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on June 11, 2015 at 4:26 PM, updated June 11, 2015 at 7:24 PM
CLEVELAND, Ohio — A Cleveland Municipal Court judge has found probable cause that police officer Timothy Loehmann should face murder and other charges in the slaying of 12-year-old Tamir Rice.
Judge Ronald B. Adrine released the opinion Thursday afternoon, days after a group oflocal clergy and activists filed affidavits asking the court to find probable cause to arrest Loehmann and Frank Garmback on aggravated murder, murder, involuntary manslaughter, reckless homicide, negligent homicide and dereliction of duty charges.
The judge did not find probable cause that either officer should be charged with aggravated murder. Adrine also determined that there was not probable cause to charge Garmback with murder.
But the judge found probable cause for charges of murder, involuntary manslaughter, reckless homicide, negligent homicide and dereliction of duty against Loehmann.
He also found probable cause for charges of negligent homicide and dereliction of duty against Garmback.
Adrine forwarded his opinion to city prosecutors and Cuyahoga County Prosecutor Timothy J. McGinty.
Activist Rachelle Smith, a member of the group that filed the affidavits, said Thursday that she was pleased with the judge’s recommendation.
“This isn’t the end of the road, but it’s a step and it’s encouraging,” she said.
The Rice family also welcomed the opinion.
“We are grateful that the wheels of justice are starting to turn,” they said in a statement.
Edward Little, a criminal and juvenile justice consultant and a member of the group that filed the affidavits, said Adrine’s opinion has made him “hopeful justice will take its course.”
The affidavits were filed using an obscure Ohio law that allows any citizen with knowledge of the facts of a case to formally ask a judge to issue an arrest warrant.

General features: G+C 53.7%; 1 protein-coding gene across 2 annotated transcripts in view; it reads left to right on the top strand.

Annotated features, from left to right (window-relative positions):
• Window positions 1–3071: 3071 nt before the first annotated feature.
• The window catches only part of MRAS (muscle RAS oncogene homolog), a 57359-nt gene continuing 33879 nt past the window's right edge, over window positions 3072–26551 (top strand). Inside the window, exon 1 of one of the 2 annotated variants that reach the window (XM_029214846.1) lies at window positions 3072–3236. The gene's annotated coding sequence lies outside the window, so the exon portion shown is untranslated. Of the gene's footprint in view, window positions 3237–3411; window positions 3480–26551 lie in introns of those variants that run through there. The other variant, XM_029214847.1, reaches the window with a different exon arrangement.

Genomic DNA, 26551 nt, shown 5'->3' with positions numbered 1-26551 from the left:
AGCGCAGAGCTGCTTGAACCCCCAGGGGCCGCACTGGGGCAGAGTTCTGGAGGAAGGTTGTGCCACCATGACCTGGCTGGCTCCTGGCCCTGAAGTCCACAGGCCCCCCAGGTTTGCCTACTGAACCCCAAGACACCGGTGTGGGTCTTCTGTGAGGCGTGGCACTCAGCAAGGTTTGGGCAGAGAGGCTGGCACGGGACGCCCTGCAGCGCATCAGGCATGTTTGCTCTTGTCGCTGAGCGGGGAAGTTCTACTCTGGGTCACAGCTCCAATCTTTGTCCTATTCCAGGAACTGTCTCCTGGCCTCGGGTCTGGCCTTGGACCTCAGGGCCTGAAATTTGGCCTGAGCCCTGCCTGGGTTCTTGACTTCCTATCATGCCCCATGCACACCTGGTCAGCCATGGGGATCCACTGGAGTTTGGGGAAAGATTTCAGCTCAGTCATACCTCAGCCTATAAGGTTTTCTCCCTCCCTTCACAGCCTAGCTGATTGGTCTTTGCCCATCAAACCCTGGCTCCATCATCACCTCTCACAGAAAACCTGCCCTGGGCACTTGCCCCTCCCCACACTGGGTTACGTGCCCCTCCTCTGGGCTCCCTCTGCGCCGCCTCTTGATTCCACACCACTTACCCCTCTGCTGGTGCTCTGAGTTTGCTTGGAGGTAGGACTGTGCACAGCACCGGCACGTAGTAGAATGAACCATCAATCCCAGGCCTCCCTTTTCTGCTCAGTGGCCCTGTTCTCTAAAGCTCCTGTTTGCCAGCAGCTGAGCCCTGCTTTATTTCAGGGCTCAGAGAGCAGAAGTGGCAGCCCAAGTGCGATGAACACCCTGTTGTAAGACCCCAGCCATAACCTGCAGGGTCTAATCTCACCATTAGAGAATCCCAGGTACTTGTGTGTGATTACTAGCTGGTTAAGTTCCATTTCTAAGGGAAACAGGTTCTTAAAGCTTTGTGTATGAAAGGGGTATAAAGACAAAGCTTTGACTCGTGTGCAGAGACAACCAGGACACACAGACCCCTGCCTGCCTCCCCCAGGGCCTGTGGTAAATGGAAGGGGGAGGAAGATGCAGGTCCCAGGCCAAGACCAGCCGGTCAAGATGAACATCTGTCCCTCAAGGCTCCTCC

Adrine did not order the officers to be arrested. The judge can’t issue a warrant unless a criminal complaint from a prosecutor exists, according to the opinion.
Still, Rice family attorney Walter Madison called the judge’s opinion “historic” and said it is an example of the citizens having a direct impact on the justice system.
“It’s a blueprint for the rest of the nation,” Madison said. “I can’t underscore the significance of today enough.”
The affidavits cited the surveillance footage captured at Cudell Recreation Center on Nov. 22 that shows Loehmann gun down Rice as Garmback brought the officers’ patrol car to a stop within feet of the boy.
Adrine said the video was “hard to watch.”
“After viewing it several times, this court is still thunderstruck by how quickly this event turned deadly,” Adrine’s opinion says.
Loehmann ordered Rice three times to show his hands from the patrol car’s ajar passenger door, police said. He then shot Rice within two seconds of springing from the car, the video shows.
“There appears to be little if any time reflected on the video for Rice to react or respond to any verbal or audible commands given from Loehmann and Garmback from the zone car between the time that they first arrived and the time Rice was shot,” according to the opinion.
The court filings were a move to force the judicial system to quickly confront the case.
The Cuyahoga County Sheriff’s Department forwarded its investigation of the shooting to the prosecutor’s office last week after a six-month investigation.
The prosecutor’s office will review the case, conduct additional investigations as if needed and present the facts to experts for feedback before delivering the evidence to a grand jury. That process could take weeks or months.
McGinty’s office released a brief statement on the ruling.
“This case, as with all other fatal use of deadly force cases involving law enforcement, will go to the Grand Jury,” McGinty wrote. “That has been the policy of this office since I was elected.”
When asked to comment, Cleveland Police Patrolmen’s Association president Steve Loomis responded by sending a text message to Northeast Ohio Media Group that included only a photo of a replica gun. Rice had a toy gun on him when he was killed. A safety tip identifying the gun as a toy had been removed.
Loomis has criticized efforts to charge the two officers, and has said in numerous media appearances that he believes the shooting was justified.
Northeast Ohio Media Group reporter Evan MacDonald contributed to this report.